We miss out on a grand once-in-a-lifetime birding chance, or rather: we mess up bird-wise despite being at the right place at the right time.
Most of the time, we won't notice, e.g. we simply don't see our ultimate nemesis bird sitting right behind us out in the open while we are fully concentrated on scanning the landscape in front of us for said nemesis bird. So the frustration is limited to having just had another fruitless attempt at getting a nemesis as we will never know just how incredibly close we actually were.
Sometimes however, and more and more frequently in an age of endless photographic possibilities, we learn afterwards what we had missed out in the field and the disappointment is heart-breaking.
Yes, I see you need an example to understand what I mean.
Surely many of us will recognize this situation:
You show some slides (wait, make that a power point presentation) from your last birding holiday to a few birding pals of yours and all they do is constantly point out birds in the background of your pictures, birds you hadn't noticed out in the field when photographing the bird in front. This in itself is nice, but it will downright kill you if these background birds are the lifers you wanted to get so desperately on that holiday but had missed - so you thought.
The knowledge of having missed those birds through sheer ... well ... not-being-focussedness, through a birding mistake instead of just never having actually been close to one, is one of the most frustrating emotions I have ever experienced in birding.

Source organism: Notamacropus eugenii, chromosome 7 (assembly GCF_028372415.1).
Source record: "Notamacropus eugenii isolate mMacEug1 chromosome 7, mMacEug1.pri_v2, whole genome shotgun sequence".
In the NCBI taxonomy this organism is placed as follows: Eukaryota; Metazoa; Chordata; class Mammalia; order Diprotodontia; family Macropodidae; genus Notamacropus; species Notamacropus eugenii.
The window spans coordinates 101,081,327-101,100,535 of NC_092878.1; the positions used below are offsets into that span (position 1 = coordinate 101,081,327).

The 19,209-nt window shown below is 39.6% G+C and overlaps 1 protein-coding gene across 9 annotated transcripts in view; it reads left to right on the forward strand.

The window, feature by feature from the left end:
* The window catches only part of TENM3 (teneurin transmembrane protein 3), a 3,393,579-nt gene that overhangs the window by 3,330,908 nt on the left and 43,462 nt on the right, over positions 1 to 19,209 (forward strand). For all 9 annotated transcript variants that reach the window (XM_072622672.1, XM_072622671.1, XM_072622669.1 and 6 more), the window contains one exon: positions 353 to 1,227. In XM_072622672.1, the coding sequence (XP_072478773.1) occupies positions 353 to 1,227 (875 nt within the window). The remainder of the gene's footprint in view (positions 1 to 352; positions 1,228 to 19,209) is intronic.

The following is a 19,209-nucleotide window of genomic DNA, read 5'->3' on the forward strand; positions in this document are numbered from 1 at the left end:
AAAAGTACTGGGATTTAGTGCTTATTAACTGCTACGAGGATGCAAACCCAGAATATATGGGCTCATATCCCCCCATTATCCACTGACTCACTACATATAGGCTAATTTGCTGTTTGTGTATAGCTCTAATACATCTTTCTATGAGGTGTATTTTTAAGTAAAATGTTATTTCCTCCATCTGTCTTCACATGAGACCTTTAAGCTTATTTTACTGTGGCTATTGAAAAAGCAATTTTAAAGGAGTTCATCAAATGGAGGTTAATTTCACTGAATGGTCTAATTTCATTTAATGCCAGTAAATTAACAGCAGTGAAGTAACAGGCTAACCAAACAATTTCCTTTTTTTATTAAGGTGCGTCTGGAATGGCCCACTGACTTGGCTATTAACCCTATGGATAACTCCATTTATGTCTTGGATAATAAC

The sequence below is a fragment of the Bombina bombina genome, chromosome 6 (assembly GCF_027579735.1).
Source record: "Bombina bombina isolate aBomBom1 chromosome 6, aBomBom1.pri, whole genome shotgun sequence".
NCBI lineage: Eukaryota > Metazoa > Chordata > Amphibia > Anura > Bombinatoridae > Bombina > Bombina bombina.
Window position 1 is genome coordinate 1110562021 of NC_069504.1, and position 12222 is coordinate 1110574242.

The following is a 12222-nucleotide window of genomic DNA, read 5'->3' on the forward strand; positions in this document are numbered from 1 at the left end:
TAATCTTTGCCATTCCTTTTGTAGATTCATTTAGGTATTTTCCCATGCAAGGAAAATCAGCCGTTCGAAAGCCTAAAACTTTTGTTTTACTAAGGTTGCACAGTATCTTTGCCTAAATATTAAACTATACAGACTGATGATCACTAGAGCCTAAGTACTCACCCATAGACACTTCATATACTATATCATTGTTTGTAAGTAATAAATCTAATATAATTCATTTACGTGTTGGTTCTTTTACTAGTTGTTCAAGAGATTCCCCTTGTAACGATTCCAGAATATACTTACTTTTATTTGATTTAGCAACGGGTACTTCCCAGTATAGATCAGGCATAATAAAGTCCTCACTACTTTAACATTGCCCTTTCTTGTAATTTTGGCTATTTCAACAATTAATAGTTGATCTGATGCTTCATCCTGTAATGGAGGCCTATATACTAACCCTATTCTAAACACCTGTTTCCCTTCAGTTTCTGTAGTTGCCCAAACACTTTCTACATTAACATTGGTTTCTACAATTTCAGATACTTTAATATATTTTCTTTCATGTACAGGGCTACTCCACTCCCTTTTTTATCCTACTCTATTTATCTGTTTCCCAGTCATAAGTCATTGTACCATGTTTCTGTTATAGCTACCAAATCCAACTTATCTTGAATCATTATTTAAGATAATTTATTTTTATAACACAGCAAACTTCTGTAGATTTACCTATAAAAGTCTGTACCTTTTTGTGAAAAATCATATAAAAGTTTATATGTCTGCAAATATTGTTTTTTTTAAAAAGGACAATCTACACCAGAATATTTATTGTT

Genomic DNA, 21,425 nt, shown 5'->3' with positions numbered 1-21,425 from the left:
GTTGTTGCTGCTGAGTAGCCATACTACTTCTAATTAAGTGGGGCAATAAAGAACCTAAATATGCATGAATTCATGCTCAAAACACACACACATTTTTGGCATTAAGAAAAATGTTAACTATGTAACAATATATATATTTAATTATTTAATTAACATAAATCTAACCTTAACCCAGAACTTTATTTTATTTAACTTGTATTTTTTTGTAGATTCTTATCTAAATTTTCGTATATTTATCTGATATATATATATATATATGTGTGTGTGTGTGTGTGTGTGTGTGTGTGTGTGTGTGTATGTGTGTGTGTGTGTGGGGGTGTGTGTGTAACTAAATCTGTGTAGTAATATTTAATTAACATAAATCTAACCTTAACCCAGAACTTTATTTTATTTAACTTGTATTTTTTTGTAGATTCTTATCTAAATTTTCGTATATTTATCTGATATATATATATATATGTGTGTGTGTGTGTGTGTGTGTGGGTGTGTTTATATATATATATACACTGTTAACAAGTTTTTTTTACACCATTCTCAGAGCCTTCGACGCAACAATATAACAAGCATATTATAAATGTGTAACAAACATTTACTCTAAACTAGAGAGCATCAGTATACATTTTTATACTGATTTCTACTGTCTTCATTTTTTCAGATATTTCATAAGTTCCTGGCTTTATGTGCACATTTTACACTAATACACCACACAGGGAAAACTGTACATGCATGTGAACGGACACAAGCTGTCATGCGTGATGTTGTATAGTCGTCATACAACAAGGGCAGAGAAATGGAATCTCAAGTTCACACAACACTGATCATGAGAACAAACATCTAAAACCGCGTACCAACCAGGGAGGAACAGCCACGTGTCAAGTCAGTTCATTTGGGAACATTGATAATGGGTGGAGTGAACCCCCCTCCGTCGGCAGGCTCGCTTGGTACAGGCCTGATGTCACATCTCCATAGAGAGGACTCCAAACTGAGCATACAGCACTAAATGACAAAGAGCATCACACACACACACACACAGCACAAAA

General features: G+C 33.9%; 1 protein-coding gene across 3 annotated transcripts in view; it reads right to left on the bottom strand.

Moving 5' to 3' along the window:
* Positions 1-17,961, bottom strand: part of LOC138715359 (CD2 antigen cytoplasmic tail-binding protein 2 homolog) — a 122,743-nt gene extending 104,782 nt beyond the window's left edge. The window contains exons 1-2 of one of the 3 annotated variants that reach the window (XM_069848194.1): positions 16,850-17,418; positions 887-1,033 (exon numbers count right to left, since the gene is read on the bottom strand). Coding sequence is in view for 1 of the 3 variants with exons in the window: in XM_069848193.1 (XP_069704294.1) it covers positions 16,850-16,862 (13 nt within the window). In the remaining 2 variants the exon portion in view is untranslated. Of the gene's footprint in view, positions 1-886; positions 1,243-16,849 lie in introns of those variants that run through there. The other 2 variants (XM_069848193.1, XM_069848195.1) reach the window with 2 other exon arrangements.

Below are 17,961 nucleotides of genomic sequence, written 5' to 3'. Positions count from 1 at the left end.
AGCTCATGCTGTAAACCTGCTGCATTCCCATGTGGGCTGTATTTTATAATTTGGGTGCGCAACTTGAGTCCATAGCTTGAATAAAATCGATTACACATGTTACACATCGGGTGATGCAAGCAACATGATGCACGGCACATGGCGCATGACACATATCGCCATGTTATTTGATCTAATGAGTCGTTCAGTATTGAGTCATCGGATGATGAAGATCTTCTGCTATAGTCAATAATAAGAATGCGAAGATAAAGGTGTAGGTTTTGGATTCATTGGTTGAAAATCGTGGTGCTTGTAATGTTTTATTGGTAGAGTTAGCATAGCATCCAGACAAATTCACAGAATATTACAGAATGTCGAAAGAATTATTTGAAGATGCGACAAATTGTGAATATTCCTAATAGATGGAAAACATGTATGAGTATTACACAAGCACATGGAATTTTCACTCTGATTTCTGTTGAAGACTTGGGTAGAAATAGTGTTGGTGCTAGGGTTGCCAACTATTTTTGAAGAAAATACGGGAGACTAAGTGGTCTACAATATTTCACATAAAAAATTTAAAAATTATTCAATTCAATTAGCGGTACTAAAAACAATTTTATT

Luckily though, I was the guy who pointed out the birds, so I have experienced it passively, so to speak.
[This has really happened to me: I showed my friend two "missed lifers" on his holiday slides, Citrine Wagtail while he took pics of a Reef Heron and Spanish Sparrow in his picture of a White Stork's nest. I can't say I enjoyed it, but it was a noteworthy evening].
Aaaanyway. So this can be extremely frustrating. But what would you say and feel if you not only messed up a chance to get a lifer but if this lifer was worth US $ 50,000?
I don't know.
You surely also won't know.
But hey, I know someone we can ask:
Hello Nate, my friend!
Are you with us tonight?
So, there you were in the Carolinas (crowd holds breath),
in March (part of the crowd starts murmuring),
in a swamp forest (murmuring gets considerably louder)
and you took this photograph [reproduced here with your kind permission] ...
... without noticing that you had just flushed a large black-and-white woodpecker off the far site of a trunk?
Look closely, my friend:
See that black body?
The largely white underwing pattern?The black wing tip?
Haven't you seen something like this before, somewhere on the internet?
And isn't there a US $ 50,000 reward for a conclusive picture?
So tell our valued readers, Nate, how does it feel?